Koshani Rulers in Afghanistan


Abdul Hai Habibi


The Koshan empire was formed in the early part of the first century in Bactria. This syncretic empire spread to encompass much of present-day Afghanistan, Pakistan and northern India. Inscriptions dating to the era of the Kushan emperor, Kanishka the Great, have been found as far as Benares, India.

Around 165 BC those tribes which amalgamated with the Aryan Saka and Seiti tribes and had the same facial and physical features and linguistic affinities are considered to be Aryans from the north-west. The Chinese called these people Yueh-Chi. They left their old abode in eastern China and reached the Sir Darya valley, north of the Oxus river. They drove the Saka, living in the area, to the east and Bactria and southern Hindu Kush in Aryana to the extent that some of them retreated to India after 127 BC. Their lands were taken over by the Yueh-Chi.

In 138 BC when the Chinese emperor Wou-Ti (140-87 BC) got fed up with the actions of the Huang tribes he sent an emissary by the name of Tchang-Kein, to the Yueh-Chi, so they may aid him but his request was disregarded. According to this emissary the area south of the Oxus river, meaning Bactria and Badakshan, was inhabited by the Ta-Hia (Takhar) people. Another Chinese historian, Seu-Matsien (circa 90 BC), indicates that the Yueh-Chi still lived in the area north of the Oxus until 125 BC and had not migrated to the realm laying south of the Oxus.

The Yueh-Chi crossed the Oxus around 70 BC and with the help of the people from Takhar they occupied Bactria. After this an amalgamation took place between the Yueh-Chi and the Takhari people resulting in the creation of a distinguished blood line. The famous Koshi tribe (Kui-Shang=Koshan) was one of the five tribes of these people. The word Kuchi (nomadic, powinda in Pashto) is used both in Dari and Pashto and represents this lineage. According to a Chinese historian, the leader of the Kushans, by the name of Kieu-Tsiu-Kiu managed to subdue the leaders of the four other tribes and was recognized as king Kiu Shang. It is from this time that the word Kushan replaced the name of Yueh-Chi in history. The first famous king of these people, according to Chinese writers, was Kieu-Tsiu-Kiu=Kujula-Kara-Kadphises (circa 40 AD), who conquered the Parthians of Khorasan, Kabul and Kapisa and also subjugated the Pauta around Ghazni. According to the French historian, Du Posin, these people are the Pashtuns.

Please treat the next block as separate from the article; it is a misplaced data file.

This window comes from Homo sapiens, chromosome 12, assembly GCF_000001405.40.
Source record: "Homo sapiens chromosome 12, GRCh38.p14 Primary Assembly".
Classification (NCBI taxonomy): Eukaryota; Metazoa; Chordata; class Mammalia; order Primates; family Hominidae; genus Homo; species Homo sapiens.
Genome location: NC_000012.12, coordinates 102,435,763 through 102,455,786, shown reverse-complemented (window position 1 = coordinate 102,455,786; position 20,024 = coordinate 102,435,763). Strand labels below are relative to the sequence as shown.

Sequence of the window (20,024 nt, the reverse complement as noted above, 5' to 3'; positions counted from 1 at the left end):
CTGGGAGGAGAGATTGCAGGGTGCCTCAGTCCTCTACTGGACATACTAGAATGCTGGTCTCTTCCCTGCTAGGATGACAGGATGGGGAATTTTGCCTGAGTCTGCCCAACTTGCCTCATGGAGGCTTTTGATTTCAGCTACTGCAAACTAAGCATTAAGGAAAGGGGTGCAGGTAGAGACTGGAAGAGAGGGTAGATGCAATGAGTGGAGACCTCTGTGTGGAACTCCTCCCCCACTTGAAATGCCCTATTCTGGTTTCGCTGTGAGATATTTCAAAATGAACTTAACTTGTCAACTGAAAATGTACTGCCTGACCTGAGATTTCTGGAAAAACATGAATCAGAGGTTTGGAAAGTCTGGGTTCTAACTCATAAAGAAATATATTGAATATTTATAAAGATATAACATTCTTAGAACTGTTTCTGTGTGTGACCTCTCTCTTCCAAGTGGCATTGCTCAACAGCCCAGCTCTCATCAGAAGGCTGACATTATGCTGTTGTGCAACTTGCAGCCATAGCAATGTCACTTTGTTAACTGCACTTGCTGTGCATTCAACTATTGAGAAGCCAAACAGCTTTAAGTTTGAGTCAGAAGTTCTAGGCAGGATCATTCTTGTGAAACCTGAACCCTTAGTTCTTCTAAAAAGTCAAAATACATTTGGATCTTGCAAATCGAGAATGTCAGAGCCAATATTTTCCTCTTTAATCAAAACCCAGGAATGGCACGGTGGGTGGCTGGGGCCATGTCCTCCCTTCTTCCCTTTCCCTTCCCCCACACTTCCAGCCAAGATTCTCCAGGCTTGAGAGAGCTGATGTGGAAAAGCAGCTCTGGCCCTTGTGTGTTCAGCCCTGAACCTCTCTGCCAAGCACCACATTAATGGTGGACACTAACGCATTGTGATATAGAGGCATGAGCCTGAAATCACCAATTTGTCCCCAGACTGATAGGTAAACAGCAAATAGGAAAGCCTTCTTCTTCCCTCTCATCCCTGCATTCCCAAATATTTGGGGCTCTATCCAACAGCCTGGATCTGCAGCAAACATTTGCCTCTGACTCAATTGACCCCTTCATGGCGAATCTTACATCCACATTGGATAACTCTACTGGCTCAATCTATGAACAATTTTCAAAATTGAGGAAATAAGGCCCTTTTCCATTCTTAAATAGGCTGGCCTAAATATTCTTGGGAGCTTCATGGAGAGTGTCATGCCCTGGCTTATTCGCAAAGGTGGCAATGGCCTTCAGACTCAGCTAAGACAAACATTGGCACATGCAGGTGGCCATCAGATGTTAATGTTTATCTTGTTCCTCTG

This Koshan king, during his long reign, managed to root out remnants of the Greek and Parthian empires, spread his influence all over Aryana and lay the foundation of the greatest empire in Afghanistan. He died at the age of 80 after reigning for 38 years. Only his copper coins, with different denominations and shapes, have been found in Greek and Kharoshti script letters. In Greek his name is Kozalokidaphes. His title has been denoted as religious and the king of the son of sky.

After the death of great Kushan emperor, Khadphises I, his son Wema Khadphises II ruled until 110 AD and died at the age of 80. He was the first Koshani king who expanded the eastern limits of his kingdom as far as the banks of the Ganges river. He sent an emissary to the Chinese court and asked for the hand in marriage of the daughter of the Chinese emperor but when his request was rejected he sent an army of 70 thousand men in 90 AD, under the command of his deputy Si, by way of the Pamir mountains to eastern China but was defeated by the Chinese general Pan-Chao and had to pay taxes to the Chinese emperor Ho-Ti. After this he maintained ties with the Roman empire and in 99 AD sent his representatives to the Roman emperor, and maintained trade and cultural relations with the Roman empire. The style of Roman coin minting can be seen in coins minted during his era. The words, the great Kushan King Deva-Putra, (meaning son of god), can be seen on the coins. His death is considered to have taken place around 110 AD. After this there is a gap of 20 years since no coins relating to any Koshani  king have been discovered. Some scholars consider Sutar Megas (the great savior) as the sovereign during this period. But most are of the opinion that this person was the deputy of Wema in India.

Anyhow the great Koshani empire was ruled by Emperor Kanishka between 125-144 AD. It is possible he had a blood relationship with the Khadphises family. Kanishka set up a great empire which ruled over our country until the middle of the third century and his empire spread to parts of northern India also.